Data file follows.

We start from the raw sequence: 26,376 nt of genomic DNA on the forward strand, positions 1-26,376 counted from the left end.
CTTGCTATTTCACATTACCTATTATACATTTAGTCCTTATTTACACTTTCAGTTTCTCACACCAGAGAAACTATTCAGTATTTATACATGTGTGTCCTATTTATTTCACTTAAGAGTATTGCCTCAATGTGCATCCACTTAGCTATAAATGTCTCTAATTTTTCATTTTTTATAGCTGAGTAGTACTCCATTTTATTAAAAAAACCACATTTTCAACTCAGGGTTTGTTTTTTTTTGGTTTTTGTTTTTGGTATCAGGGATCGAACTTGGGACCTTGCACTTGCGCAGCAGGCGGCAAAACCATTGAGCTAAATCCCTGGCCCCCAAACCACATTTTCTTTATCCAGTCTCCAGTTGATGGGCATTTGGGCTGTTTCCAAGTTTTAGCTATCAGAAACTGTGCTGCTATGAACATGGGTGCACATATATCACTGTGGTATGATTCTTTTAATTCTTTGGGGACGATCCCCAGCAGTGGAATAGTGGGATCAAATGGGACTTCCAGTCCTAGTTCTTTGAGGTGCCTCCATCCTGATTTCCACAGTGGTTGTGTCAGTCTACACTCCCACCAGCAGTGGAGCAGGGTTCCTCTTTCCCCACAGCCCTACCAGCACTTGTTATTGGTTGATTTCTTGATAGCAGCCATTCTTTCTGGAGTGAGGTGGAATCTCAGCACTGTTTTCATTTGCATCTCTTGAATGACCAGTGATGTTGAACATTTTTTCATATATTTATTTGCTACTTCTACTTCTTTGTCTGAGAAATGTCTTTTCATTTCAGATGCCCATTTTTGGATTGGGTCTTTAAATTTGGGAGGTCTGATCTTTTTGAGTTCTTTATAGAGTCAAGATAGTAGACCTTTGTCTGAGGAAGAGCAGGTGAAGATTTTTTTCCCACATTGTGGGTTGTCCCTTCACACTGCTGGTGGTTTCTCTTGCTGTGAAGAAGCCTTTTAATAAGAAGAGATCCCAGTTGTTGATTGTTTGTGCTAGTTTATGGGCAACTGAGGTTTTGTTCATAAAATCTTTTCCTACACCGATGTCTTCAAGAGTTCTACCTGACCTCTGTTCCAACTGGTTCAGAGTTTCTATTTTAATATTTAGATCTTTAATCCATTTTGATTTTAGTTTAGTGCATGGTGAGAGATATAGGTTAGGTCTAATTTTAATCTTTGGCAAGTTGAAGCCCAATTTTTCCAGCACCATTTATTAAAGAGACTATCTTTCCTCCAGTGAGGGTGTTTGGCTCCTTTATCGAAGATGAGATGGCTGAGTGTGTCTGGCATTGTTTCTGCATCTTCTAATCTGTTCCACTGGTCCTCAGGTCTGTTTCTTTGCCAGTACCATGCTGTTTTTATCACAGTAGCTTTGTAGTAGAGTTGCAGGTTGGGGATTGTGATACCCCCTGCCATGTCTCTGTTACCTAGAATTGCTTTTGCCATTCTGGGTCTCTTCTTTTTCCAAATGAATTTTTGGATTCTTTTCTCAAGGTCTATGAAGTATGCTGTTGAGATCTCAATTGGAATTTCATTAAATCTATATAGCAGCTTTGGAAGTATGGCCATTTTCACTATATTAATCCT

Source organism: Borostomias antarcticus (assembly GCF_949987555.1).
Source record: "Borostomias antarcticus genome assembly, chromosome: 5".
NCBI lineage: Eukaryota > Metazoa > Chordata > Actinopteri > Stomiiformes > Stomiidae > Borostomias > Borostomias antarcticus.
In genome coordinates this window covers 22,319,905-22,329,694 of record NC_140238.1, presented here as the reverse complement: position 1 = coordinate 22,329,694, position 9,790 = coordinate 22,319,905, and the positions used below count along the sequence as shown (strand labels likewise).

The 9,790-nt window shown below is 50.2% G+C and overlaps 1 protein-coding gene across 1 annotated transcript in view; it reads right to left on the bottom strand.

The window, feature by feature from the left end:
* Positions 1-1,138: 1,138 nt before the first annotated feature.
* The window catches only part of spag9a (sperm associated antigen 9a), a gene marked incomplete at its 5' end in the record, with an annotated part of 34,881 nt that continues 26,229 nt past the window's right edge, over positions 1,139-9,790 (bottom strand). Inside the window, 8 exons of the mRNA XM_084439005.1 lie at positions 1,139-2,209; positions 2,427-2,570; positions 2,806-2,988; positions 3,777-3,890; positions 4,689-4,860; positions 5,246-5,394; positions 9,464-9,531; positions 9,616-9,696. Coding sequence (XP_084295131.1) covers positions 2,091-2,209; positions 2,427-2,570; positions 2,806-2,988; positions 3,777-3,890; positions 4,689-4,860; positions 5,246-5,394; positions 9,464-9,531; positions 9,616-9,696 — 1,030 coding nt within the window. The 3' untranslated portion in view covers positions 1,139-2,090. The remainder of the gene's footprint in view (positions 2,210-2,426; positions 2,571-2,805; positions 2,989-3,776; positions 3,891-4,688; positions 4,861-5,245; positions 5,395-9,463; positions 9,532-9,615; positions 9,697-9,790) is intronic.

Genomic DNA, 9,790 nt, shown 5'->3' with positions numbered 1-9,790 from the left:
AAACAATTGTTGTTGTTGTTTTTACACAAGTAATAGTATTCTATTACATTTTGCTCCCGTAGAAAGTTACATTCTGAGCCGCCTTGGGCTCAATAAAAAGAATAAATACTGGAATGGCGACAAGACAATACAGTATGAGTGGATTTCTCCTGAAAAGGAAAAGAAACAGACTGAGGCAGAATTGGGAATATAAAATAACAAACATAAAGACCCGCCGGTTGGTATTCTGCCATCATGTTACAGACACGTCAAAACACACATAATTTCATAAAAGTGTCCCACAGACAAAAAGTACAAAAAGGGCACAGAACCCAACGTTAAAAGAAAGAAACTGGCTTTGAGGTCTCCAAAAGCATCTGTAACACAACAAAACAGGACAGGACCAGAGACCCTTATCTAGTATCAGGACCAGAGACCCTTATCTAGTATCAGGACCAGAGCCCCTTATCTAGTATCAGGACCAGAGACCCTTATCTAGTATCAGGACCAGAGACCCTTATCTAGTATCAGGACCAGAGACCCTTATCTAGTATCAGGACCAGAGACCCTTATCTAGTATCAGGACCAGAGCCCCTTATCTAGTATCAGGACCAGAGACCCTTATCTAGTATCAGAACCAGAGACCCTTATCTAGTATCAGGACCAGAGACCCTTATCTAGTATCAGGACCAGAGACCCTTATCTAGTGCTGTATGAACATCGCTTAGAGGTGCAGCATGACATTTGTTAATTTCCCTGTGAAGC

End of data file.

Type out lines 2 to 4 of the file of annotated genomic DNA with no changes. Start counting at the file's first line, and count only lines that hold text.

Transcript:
CTTGCTATTTCACATTACCTATTATACATTTAGTCCTTATTTACACTTTCAGTTTCTCACACCAGAGAAACTATTCAGTATTTATACATGTGTGTCCTATTTATTTCACTTAAGAGTATTGCCTCAATGTGCATCCACTTAGCTATAAATGTCTCTAATTTTTCATTTTTTATAGCTGAGTAGTACTCCATTTTATTAAAAAAACCACATTTTCAACTCAGGGTTTGTTTTTTTTTGGTTTTTGTTTTTGGTATCAGGGATCGAACTTGGGACCTTGCACTTGCGCAGCAGGCGGCAAAACCATTGAGCTAAATCCCTGGCCCCCAAACCACATTTTCTTTATCCAGTCTCCAGTTGATGGGCATTTGGGCTGTTTCCAAGTTTTAGCTATCAGAAACTGTGCTGCTATGAACATGGGTGCACATATATCACTGTGGTATGATTCTTTTAATTCTTTGGGGACGATCCCCAGCAGTGGAATAGTGGGATCAAATGGGACTTCCAGTCCTAGTTCTTTGAGGTGCCTCCATCCTGATTTCCACAGTGGTTGTGTCAGTCTACACTCCCACCAGCAGTGGAGCAGGGTTCCTCTTTCCCCACAGCCCTACCAGCACTTGTTATTGGTTGATTTCTTGATAGCAGCCATTCTTTCTGGAGTGAGGTGGAATCTCAGCACTGTTTTCATTTGCATCTCTTGAATGACCAGTGATGTTGAACATTTTTTCATATATTTATTTGCTACTTCTACTTCTTTGTCTGAGAAATGTCTTTTCATTTCAGATGCCCATTTTTGGATTGGGTCTTTAAATTTGGGAGGTCTGATCTTTTTGAGTTCTTTATAGAGTCAAGATAGTAGACCTTTGTCTGAGGAAGAGCAGGTGAAGATTTTTTTCCCACATTGTGGGTTGTCCCTTCACACTGCTGGTGGTTTCTCTTGCTGTGAAGAAGCCTTTTAATAAGAAGAGATCCCAGTTGTTGATTGTTTGTGCTAGTTTATGGGCAACTGAGGTTTTGTTCATAAAATCTTTTCCTACACCGATGTCTTCAAGAGTTCTACCTGACCTCTGTTCCAACTGGTTCAGAGTTTCTATTTTAATATTTAGATCTTTAATCCATTTTGATTTTAGTTTAGTGCATGGTGAGAGATATAGGTTAGGTCTAATTTTAATCTTTGGCAAGTTGAAGCCCAATTTTTCCAGCACCATTTATTAAAGAGACTATCTTTCCTCCAGTGAGGGTGTTTGGCTCCTTTATCGAAGATGAGATGGCTGAGTGTGTCTGGCATTGTTTCTGCATCTTCTAATCTGTTCCACTGGTCCTCAGGTCTGTTTCTTTGCCAGTACCATGCTGTTTTTATCACAGTAGCTTTGTAGTAGAGTTGCAGGTTGGGGATTGTGATACCCCCTGCCATGTCTCTGTTACCTAGAATTGCTTTTGCCATTCTGGGTCTCTTCTTTTTCCAAATGAATTTTTGGATTCTTTTCTCAAGGTCTATGAAGTATGCTGTTGAGATCTCAATTGGAATTTCATTAAATCTATATAGCAGCTTTGGAAGTATGGCCATTTTCACTATATTAATCCT

Source organism: Borostomias antarcticus (assembly GCF_949987555.1).
Source record: "Borostomias antarcticus genome assembly, chromosome: 5".